The death and life of the real-time city : re-imagining the city of digital urbanism

Publication Type:
Thesis
Issue Date:
2010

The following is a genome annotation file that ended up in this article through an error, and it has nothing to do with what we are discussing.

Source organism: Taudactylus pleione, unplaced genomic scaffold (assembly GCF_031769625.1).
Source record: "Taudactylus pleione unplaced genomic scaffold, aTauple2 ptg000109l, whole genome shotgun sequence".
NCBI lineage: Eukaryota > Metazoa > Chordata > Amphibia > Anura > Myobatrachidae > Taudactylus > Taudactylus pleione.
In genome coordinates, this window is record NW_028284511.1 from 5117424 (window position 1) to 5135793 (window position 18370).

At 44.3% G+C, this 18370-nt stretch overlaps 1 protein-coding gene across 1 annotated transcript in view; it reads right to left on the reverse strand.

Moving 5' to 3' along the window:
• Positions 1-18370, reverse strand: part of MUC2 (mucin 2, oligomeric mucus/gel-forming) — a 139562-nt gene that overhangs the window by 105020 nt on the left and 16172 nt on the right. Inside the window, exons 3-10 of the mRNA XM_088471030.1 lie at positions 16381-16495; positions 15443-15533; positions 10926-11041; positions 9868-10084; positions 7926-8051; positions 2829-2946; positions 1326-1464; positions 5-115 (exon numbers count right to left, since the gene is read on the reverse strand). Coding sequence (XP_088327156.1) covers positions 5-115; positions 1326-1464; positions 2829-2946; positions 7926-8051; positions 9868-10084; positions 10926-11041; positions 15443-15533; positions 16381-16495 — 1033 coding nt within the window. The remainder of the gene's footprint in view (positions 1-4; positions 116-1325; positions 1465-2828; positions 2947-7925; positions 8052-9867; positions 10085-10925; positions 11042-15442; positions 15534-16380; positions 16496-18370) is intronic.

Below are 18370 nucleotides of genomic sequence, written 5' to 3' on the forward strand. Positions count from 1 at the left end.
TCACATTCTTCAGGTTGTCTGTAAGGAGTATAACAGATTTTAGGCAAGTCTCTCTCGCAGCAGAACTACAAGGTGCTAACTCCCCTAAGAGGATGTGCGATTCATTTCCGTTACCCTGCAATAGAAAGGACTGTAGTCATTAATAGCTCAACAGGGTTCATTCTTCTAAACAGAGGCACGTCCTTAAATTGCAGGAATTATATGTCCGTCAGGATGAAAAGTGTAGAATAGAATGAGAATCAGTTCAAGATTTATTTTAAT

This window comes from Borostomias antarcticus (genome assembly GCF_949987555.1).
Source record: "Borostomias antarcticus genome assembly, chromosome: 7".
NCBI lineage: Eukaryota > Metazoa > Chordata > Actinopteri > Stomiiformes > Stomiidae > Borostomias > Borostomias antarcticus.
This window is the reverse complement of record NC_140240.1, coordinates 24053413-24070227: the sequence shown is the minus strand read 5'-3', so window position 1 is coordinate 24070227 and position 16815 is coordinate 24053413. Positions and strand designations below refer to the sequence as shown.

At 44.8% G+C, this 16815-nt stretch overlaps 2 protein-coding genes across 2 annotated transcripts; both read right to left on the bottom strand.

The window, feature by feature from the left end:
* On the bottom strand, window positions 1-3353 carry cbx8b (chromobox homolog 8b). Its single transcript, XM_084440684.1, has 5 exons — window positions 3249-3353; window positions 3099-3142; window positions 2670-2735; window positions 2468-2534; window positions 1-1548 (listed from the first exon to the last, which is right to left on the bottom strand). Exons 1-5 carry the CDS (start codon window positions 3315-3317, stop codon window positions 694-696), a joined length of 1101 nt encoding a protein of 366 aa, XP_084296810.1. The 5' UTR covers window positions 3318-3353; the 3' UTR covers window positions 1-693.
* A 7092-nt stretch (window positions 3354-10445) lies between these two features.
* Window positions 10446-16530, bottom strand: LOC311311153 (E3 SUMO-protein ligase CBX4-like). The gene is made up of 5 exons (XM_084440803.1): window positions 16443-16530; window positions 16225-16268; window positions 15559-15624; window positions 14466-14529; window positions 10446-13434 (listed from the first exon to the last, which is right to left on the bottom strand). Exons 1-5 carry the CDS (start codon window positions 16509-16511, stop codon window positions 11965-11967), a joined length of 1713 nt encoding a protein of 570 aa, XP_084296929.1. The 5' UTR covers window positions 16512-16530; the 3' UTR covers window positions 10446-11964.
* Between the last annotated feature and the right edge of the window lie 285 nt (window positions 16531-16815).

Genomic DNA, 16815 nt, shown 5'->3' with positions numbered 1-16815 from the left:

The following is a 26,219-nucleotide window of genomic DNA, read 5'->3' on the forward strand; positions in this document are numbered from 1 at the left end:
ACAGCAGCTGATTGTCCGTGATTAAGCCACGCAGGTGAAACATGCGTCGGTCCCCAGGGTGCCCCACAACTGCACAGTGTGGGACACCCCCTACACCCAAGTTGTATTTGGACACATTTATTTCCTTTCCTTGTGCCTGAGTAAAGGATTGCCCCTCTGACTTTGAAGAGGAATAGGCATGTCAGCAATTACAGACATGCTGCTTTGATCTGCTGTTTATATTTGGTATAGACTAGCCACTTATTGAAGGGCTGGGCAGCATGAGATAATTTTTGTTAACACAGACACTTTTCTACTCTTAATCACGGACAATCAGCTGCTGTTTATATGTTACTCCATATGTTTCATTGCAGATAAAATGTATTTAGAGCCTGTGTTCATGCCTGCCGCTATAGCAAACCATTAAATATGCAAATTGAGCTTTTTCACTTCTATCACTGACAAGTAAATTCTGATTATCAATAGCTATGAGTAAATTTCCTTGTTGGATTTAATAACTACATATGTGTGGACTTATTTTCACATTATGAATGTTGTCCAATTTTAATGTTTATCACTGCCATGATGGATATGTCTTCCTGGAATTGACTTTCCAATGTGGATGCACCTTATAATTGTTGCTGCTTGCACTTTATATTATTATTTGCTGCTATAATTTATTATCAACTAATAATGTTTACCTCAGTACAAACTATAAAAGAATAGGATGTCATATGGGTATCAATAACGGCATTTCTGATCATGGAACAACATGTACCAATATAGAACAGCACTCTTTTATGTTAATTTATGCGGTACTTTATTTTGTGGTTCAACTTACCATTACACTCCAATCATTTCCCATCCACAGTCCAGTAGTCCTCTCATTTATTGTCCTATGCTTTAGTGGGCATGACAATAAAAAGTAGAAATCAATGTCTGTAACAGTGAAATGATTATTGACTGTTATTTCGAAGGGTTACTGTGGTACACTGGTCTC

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NO FULL TEXT AVAILABLE. Access is restricted indefinitely. The full text of this thesis can be viewed on the author’s website http://sitesandsounds.net.au/phd ----- Information and communications technologies are becoming increasingly diffused within the material spaces of the city, generating novel ways of representing complex, hitherto ‘invisible’ urban behaviours in real-time. Many digital urbanists are inspired by the capacity of these network technologies to radically transform our perceptions and experiences of urban space. But how ‘new’, really, is this emergent vision of the city? This is a thesis about the potentials of the real-time city. However, unlike many existing studies, the focus is less on the technologies of urban computing and the new modes of interactivity they enable, and more on the underlying conception of ‘the city’ advanced here. A central argument is that we need to be mindful of the utopian vision that digital urbanists espouse when they make claims about the potentials of real-time systems to change the way we view cities. Establishing the contemporary vision of the real-time city as a particular, and highly contested, way of imagining the space of the city, my thesis retrieves some different practices and perspectives, drawn from the fields of critical spatial theory, cultural geography and sound studies, to re-imagine a ‘real-time’ experience of the urban terrain. Through a practice-led response, I offer a sense of the digital terrain as a historical topology that enfolds within it different time-spaces – the ‘real times of space’ – lingering in the back-alleys of the contemporary scene. My practice makes tactical use of the mobile device as a listening platform, capable of retrieving the substrata of today’s digital terrain through its archival audio traces. Working in Sydney, Australia, I’ve retrieved the ambient resonances of particular moments in the life of the city in the way one might navigate a memori topi, using archival sound traces to facilitate experiential audio-visual interactions with the past-presences of an urban space. This is a trans-disciplinary project, which engages different spatial imaginaries of the city present within fields such as digital urbanism, cultural geography, sound history, utopian studies and urban planning. By sounding out the resonant traces of past moments, I hope to enrich our spatial imaginary of the real-time city and its digital practices; to not only illuminate the contours of its networked connectivity, but to also listen, and learn, from what we might retrieve when we return to its forgotten spaces.
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